The Nanyang Championships is nearly upon us, and we've taken a look at how the 10 participating teams have been divided into their respective groups and how they stack up against one another.
The rankings in Group A are far from clear cut; it looks to be the more hotly contested group, but here's a breakdown of how the teams have been performing and their prospects going forward.
The Top - CDEC Gaming
Of the two groups in the Nanyang Championship, a sure-fire winner was harder to determine in Group A. However, CDEC Gaming look to be the top of the group, but not without a few caveats coming with that prediction.
They had a strong showing during the MLG World Finals 2015. They knocked down Cloud9 and swept Team Secret, who were the eventual winners of the tournament. They also placed in 3rd-4th, which was better than Virtus.pro’s 5-6th placing; however, CDEC were knocked into the lower bracket of The Summit 4 qualifiers by Vici Gaming.
CDEC have yet to face off against either Team Liquid or Mineski gaming, they’ve more than proven themselves against other stronger teams. Despite their recent hiccups, CDEC should be able to make it into the Top 2 of the group.
The Middle of the Pack - Virtus.pro, Team Liquid and Vici Gaming
Both Virtus.pro and Vici Gaming have been slumping since The International 5, but at least VG have been bouncing back in a big way. During The Summit 4 qualifiers, VG swept LGD-Gaming and knocked down CDEC Gaming into the lower bracket. During those games they utilized a very innovative offlane Morphling, using his relatively new Aghanim’s Scepter upgrade.
As for VP, they look like they’re still struggling in the 6.85 meta; they haven’t improved much since their last place showing at ESL One New York 2015. Meanwhile, CDEC and VG have shown marked improvements. They’ve also dropped games against Tier 2 teams, which really “shouldn’t” happen. Their reputation as the strongest team in Europe/CIS is dwindling.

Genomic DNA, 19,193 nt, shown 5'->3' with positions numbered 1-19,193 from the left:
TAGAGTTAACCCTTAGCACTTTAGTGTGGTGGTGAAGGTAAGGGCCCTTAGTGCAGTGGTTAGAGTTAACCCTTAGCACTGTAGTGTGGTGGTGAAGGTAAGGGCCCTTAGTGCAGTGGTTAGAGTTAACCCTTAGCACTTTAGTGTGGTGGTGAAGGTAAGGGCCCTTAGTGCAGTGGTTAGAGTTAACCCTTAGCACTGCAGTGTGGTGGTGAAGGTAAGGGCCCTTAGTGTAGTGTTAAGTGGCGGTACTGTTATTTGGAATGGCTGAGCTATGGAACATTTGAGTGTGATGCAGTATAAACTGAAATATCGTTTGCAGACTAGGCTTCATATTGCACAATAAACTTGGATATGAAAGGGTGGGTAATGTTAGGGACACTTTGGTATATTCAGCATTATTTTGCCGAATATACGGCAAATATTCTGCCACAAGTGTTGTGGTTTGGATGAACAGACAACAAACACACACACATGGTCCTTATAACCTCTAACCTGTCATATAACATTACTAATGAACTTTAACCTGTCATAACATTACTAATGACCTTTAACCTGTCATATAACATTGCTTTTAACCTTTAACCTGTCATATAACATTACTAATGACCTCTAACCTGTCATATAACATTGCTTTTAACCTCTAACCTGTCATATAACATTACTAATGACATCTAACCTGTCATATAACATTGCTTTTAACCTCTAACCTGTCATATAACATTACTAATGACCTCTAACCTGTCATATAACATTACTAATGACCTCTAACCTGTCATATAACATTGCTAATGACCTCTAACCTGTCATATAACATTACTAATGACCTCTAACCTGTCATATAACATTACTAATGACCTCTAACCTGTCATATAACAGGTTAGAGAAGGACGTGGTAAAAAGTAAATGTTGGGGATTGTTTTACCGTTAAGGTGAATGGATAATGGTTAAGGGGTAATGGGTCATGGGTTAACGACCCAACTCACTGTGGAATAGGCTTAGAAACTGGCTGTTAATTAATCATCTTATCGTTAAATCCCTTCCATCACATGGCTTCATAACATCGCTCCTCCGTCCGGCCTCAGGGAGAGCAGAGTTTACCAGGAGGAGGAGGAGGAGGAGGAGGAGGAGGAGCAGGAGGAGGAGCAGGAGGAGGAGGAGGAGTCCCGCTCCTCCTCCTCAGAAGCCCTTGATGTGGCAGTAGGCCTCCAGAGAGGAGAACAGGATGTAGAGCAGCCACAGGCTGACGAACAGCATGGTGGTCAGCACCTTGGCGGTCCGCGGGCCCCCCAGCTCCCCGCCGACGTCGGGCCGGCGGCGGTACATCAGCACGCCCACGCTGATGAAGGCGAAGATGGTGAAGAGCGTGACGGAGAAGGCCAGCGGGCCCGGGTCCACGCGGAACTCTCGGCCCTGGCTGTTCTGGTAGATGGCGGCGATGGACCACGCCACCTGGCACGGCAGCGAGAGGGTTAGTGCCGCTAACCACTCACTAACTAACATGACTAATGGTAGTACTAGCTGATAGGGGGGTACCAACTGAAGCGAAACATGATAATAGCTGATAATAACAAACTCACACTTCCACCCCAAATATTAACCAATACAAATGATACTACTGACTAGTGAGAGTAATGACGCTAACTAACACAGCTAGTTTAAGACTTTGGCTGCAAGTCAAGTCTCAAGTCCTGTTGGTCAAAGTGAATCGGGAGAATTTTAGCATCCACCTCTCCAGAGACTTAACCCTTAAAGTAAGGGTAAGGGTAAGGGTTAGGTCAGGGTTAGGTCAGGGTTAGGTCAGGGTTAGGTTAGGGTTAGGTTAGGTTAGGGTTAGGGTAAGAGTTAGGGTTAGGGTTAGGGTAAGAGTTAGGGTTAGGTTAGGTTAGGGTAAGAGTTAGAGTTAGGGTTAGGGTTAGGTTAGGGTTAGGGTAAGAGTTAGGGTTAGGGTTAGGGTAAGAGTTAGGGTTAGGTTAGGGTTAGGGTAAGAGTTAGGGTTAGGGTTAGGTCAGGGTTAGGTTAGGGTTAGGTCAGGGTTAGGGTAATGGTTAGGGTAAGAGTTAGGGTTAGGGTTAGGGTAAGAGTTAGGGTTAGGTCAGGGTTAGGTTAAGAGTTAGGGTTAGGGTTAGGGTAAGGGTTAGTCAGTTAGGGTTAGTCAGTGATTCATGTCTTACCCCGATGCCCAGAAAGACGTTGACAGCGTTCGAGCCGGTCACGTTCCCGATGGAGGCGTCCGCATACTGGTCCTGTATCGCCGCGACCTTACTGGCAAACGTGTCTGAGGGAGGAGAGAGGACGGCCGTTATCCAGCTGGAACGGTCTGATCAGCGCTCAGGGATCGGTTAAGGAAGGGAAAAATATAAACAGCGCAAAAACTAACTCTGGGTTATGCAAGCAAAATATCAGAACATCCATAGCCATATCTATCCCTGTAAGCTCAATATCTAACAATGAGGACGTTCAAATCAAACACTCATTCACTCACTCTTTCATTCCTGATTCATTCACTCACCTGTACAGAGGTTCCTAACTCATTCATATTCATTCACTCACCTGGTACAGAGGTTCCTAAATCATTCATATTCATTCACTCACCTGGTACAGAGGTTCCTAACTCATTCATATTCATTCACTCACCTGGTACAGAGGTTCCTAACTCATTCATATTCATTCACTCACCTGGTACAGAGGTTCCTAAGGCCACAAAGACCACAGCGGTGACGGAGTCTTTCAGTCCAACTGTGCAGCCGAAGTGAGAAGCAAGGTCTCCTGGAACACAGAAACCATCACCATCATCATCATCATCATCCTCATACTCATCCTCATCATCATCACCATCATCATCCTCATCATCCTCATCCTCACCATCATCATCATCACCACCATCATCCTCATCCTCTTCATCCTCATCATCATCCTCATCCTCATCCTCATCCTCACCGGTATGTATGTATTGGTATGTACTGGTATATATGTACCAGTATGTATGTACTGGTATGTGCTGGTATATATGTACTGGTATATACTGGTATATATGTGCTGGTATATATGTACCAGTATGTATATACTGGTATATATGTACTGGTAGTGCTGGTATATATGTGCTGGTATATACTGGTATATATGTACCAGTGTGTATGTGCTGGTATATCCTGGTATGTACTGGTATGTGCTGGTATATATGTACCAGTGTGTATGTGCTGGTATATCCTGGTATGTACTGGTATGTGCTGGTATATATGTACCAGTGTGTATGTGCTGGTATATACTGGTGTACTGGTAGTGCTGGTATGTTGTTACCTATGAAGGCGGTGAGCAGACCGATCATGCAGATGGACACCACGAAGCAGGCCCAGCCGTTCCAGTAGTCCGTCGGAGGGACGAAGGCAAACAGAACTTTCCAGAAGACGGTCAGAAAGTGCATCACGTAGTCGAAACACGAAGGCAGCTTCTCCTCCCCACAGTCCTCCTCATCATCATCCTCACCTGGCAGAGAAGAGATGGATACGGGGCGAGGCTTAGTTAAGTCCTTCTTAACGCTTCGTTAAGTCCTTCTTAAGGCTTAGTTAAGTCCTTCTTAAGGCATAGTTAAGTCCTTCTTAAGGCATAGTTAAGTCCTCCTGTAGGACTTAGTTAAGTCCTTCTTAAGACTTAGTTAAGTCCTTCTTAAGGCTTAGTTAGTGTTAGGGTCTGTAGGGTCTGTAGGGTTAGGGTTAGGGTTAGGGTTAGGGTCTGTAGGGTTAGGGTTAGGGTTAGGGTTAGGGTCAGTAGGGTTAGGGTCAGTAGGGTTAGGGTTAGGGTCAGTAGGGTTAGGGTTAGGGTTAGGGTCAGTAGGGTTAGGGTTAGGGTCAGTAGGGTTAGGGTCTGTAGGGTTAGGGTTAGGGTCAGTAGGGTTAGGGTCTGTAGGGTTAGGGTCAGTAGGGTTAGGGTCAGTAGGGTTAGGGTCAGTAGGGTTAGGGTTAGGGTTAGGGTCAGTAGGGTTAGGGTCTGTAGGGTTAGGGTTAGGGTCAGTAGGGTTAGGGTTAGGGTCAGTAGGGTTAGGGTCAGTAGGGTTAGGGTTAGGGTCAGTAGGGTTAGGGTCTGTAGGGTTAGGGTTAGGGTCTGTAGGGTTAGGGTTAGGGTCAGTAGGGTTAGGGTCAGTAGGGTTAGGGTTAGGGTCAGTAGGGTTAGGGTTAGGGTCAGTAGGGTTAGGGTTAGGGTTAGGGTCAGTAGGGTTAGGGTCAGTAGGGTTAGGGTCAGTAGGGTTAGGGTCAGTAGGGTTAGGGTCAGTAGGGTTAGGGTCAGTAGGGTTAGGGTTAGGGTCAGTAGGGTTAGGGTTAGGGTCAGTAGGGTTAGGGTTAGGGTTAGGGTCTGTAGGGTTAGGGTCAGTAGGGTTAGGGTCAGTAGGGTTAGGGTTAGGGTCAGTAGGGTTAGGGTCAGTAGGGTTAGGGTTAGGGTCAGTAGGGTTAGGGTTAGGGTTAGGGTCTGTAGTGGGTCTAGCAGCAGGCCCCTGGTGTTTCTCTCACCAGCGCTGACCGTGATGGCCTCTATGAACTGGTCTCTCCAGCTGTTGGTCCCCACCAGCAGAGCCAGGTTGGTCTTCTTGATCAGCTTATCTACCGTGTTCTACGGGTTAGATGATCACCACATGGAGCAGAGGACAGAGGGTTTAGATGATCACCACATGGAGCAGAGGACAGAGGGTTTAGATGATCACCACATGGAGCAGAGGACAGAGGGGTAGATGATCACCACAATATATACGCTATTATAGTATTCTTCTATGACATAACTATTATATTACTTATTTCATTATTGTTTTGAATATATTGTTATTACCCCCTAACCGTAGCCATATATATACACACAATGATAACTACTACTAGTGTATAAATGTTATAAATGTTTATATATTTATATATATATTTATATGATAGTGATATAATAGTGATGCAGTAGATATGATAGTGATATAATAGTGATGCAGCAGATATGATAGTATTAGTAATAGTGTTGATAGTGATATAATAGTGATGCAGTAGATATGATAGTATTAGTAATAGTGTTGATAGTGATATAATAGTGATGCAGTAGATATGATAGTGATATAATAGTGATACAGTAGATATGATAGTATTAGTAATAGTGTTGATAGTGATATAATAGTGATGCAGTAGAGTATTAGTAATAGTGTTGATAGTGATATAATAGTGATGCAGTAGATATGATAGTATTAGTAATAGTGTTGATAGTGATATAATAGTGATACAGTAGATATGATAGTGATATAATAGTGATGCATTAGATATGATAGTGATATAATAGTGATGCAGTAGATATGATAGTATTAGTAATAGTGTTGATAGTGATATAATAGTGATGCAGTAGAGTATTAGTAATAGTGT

On the flipside of things, Team Liquid have shown that they’re one of the top newcomers from the EU region. They swept Virtus.pro and knocked down Vega Squadron to the lower bracket of The Summit 4 qualifiers. But all their strong performances are completely soured by the fact that they didn’t qualify for the Frankfurt Major; they were defeated by the newly invigorated Alliance.
All in all, it’s a strong group, but each team has their caveats. Theirs just happen to be much bigger than CDEC’s.
The Wild Card - Mineski
The Nanyang Championship will be the first major LAN tournament for the Mineski organization since The International 1. That’s over four years ago. It’s hard not to take that as a commentary against the team’s performance, because it is.
Despite the region’s rich history with the game, the SEA region has a whole (not even just the Philippines) has been struggling to keep up with the rest of the world competitively. This was made apparent by Valve’s decision to not directly invite an SEA, a first for a Valve Dota 2 event.
Mineski will have to double their efforts to even have a glimmer of hope of making it out of the group. They are not even the strongest team from the SEA region at the moment; that title goes to (and has typically always gone to) Mushi’s Fnatic squad.
That said, Mineski defeated Fnatic to qualify for the Frankfurt Major, so credit where credit's due. But as Nanyang the team’s first real test against opponents outside of the region, Mineski are going to have a rough time.